The Barry County Commission voted on Monday to place a local use tax proposal on the April 3 ballot.
According to Presiding Commissioner Cherry Warren, the use tax is not new to Barry County. In fact, the county assessed a local use tax from 1992 to 1996 until the State Supreme Court declared the tax unconstitutional.
"This would not be a tax increase but a reinstatement of a tax we had that was taken away from us," said Warren.
After the Supreme Court ruled the local use tax invalid, the Missouri General Assembly passed a bill in May of 1996, which rewrote portions of the use tax law that the court had ruled unconstitutional. The state law now allows counties to reinstate the use tax at a rate equal to the county's sales tax. The use tax must be approved by a majority of voters living in the county.
If approved, the use tax would be collected on purchases totalling more than $2,000 a year from out-of-state vendors. The tax would be assessed on catalog or internet purchases or against those who travel out of the state to make purchases and have them shipped back to avoid paying sales tax.
According to Warren, the average consumer ordering from a catalog company would pay very little use tax.
Stone and Lawrence counties already have a use tax in place, and commissioners from both counties report their citizens have been impacted very little by the tax.
Barry County predicts it would collect approximately $200,000 a year from the use tax. The money generated would be divided evenly between general revenue and roads.
The decision to place the issue before voters in April came just a few days after commissioners hosted a public hearing on the issue that attracted comments from one citizen.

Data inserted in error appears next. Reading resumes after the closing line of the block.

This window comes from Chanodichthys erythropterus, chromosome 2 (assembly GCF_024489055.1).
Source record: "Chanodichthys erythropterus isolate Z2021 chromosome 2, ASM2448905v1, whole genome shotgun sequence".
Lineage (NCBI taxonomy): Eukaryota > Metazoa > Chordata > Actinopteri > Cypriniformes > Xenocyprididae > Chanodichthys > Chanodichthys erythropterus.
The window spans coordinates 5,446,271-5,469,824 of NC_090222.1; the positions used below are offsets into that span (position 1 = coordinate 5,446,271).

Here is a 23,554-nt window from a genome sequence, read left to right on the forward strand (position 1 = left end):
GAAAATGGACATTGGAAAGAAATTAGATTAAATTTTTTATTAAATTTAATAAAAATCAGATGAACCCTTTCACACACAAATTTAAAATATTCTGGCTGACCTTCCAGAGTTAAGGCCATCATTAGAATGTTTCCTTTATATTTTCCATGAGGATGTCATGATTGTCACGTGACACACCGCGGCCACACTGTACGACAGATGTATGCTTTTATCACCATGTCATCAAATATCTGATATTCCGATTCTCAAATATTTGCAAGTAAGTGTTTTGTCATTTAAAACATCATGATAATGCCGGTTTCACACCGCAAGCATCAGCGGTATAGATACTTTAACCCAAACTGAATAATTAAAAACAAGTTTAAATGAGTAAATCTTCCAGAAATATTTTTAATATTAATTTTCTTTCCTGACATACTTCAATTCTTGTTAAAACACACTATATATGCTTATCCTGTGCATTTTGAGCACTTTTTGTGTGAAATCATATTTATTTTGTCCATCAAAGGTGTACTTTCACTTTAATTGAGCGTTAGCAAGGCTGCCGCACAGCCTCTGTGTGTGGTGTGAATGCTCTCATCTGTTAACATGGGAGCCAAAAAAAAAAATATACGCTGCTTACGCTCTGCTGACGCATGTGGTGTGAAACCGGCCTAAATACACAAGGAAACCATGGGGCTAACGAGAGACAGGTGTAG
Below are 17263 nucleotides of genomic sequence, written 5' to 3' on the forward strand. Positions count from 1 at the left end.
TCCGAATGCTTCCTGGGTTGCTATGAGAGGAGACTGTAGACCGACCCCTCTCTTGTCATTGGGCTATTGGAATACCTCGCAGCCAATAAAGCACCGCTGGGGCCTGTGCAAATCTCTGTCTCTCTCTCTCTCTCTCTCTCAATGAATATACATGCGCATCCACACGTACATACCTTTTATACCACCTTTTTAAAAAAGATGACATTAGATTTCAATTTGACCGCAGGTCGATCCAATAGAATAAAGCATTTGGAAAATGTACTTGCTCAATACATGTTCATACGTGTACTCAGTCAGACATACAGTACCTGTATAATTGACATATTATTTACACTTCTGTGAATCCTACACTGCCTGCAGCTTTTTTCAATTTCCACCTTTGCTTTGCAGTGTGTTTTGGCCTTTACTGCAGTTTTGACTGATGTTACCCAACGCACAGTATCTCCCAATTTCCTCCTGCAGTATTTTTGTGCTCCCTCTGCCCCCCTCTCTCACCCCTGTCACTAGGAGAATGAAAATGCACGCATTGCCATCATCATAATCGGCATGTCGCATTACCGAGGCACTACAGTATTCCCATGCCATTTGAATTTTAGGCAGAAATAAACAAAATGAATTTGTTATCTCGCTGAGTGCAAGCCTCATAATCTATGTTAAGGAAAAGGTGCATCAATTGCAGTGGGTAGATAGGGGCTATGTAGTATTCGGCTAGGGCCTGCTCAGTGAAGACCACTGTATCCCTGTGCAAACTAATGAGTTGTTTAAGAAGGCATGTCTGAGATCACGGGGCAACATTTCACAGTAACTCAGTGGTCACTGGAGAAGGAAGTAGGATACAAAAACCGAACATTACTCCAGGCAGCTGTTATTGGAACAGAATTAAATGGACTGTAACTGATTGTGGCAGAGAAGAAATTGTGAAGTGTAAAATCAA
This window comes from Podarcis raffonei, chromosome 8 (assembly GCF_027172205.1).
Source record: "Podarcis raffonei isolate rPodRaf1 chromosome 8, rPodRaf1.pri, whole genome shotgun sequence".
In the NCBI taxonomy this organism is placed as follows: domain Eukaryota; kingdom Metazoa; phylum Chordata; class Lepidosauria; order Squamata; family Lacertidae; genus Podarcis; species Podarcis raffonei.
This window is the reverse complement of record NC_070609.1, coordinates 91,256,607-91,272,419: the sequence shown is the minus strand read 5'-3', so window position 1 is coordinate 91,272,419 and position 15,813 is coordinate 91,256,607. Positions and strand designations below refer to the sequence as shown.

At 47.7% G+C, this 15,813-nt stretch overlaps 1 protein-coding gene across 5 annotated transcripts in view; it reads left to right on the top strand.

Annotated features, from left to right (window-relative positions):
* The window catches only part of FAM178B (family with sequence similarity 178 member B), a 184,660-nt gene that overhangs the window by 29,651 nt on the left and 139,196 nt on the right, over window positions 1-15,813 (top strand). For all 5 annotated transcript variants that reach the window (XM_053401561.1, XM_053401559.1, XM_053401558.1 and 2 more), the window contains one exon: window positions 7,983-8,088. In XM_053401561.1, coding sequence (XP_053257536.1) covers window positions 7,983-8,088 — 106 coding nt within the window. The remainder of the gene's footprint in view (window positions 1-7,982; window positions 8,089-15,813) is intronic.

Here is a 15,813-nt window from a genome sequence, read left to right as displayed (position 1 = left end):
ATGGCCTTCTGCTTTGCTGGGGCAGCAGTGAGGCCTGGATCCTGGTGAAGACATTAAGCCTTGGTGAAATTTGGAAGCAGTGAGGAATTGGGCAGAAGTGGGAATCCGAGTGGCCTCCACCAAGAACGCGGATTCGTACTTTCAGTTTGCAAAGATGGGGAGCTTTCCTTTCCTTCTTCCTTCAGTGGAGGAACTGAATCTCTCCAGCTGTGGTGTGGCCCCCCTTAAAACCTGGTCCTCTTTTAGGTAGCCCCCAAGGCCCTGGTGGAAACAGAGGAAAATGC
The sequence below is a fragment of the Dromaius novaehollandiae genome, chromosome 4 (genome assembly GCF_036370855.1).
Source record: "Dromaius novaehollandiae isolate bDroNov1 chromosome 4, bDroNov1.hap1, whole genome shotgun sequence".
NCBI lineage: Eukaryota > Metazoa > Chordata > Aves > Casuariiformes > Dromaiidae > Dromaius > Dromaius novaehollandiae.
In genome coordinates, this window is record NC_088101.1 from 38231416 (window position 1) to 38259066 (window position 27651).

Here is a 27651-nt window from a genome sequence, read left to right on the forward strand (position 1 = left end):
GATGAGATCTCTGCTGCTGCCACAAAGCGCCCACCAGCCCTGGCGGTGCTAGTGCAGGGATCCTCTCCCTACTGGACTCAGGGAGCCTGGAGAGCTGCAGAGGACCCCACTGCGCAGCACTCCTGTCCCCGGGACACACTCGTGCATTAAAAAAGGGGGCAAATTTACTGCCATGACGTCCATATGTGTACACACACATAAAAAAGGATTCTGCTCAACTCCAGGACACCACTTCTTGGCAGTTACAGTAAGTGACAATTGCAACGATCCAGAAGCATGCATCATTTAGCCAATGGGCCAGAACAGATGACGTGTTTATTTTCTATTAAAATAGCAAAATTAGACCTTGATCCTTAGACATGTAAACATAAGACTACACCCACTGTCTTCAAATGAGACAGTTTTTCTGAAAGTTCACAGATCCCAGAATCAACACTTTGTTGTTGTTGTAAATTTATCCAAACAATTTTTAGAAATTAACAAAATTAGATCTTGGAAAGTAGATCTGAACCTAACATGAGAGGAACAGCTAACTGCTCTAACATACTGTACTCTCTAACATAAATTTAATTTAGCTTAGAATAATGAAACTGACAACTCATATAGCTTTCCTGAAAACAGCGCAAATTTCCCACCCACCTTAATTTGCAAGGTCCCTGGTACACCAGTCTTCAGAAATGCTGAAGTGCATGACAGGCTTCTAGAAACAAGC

Bill Gracy, of Cassville, attended the meeting and voiced his opposition to the local use tax.
"The idea that the impact (of the use tax) is not going to be very big is wrong," said Gracy. "A $200,000 hit out of the county will be felt.
"I believe if everybody is going to get services then everybody should pay for it," said Gracy, who advocates an increase in the county sales tax.
"I think the use tax is going to screw a few people out of a lot of money rather than all the people paying a little," said Gracy.
The Commission thanked Gracy for attending the hearing and offering citizen input.
"We appreciate your opinion and your comments," said Warren.
In announcing their decision to pursue a use tax, Barry County commissioners all agreed that the use tax would be the fairest way to raise revenues for a growing county.
"As our county continues to grow in population, it requires more services," said Warren. "The fiscal use tax is a good way to increase revenue with the least impact on citizens in the county."
Southern Commissioner Eddie Davison said he supported the local use tax because it leveled the playing field between local merchants and out-of-state vendors.
"The way the tax is designed is to eliminate the benefit of shopping out of state," said Davison.
"This is a pro-Missouri tax and a pro-Barry County tax," Warren added.
As the vote on the use tax draws nearer, Warren said the Commission plans to hold informational meetings around the county.